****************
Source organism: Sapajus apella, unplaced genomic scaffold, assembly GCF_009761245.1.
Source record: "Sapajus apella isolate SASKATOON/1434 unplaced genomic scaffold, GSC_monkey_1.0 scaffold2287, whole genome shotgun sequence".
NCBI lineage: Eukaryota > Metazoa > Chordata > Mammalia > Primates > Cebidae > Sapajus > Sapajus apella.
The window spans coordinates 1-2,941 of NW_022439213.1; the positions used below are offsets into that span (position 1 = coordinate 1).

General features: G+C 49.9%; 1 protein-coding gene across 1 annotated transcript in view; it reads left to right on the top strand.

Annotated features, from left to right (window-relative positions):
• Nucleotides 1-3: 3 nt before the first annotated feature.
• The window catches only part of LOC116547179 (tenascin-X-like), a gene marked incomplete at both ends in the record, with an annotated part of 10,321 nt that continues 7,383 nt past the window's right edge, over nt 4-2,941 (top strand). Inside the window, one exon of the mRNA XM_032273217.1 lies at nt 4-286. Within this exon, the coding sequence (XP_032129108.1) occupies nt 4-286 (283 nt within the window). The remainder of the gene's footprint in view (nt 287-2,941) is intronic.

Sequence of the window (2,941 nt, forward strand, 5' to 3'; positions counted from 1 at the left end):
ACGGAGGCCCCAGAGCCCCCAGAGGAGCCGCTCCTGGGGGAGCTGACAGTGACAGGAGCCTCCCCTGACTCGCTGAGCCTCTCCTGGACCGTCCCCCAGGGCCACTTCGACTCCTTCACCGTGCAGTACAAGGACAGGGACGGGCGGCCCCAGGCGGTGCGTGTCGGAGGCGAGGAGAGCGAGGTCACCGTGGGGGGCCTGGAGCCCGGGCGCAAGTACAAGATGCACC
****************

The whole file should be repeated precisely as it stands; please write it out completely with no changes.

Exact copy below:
Source organism: Sapajus apella, unplaced genomic scaffold, assembly GCF_009761245.1.
Source record: "Sapajus apella isolate SASKATOON/1434 unplaced genomic scaffold, GSC_monkey_1.0 scaffold2287, whole genome shotgun sequence".
NCBI lineage: Eukaryota > Metazoa > Chordata > Mammalia > Primates > Cebidae > Sapajus > Sapajus apella.
The window spans coordinates 1-2,941 of NW_022439213.1; the positions used below are offsets into that span (position 1 = coordinate 1).

General features: G+C 49.9%; 1 protein-coding gene across 1 annotated transcript in view; it reads left to right on the top strand.

Annotated features, from left to right (window-relative positions):
• Nucleotides 1-3: 3 nt before the first annotated feature.
• The window catches only part of LOC116547179 (tenascin-X-like), a gene marked incomplete at both ends in the record, with an annotated part of 10,321 nt that continues 7,383 nt past the window's right edge, over nt 4-2,941 (top strand). Inside the window, one exon of the mRNA XM_032273217.1 lies at nt 4-286. Within this exon, the coding sequence (XP_032129108.1) occupies nt 4-286 (283 nt within the window). The remainder of the gene's footprint in view (nt 287-2,941) is intronic.

Sequence of the window (2,941 nt, forward strand, 5' to 3'; positions counted from 1 at the left end):
ACGGAGGCCCCAGAGCCCCCAGAGGAGCCGCTCCTGGGGGAGCTGACAGTGACAGGAGCCTCCCCTGACTCGCTGAGCCTCTCCTGGACCGTCCCCCAGGGCCACTTCGACTCCTTCACCGTGCAGTACAAGGACAGGGACGGGCGGCCCCAGGCGGTGCGTGTCGGAGGCGAGGAGAGCGAGGTCACCGTGGGGGGCCTGGAGCCCGGGCGCAAGTACAAGATGCACC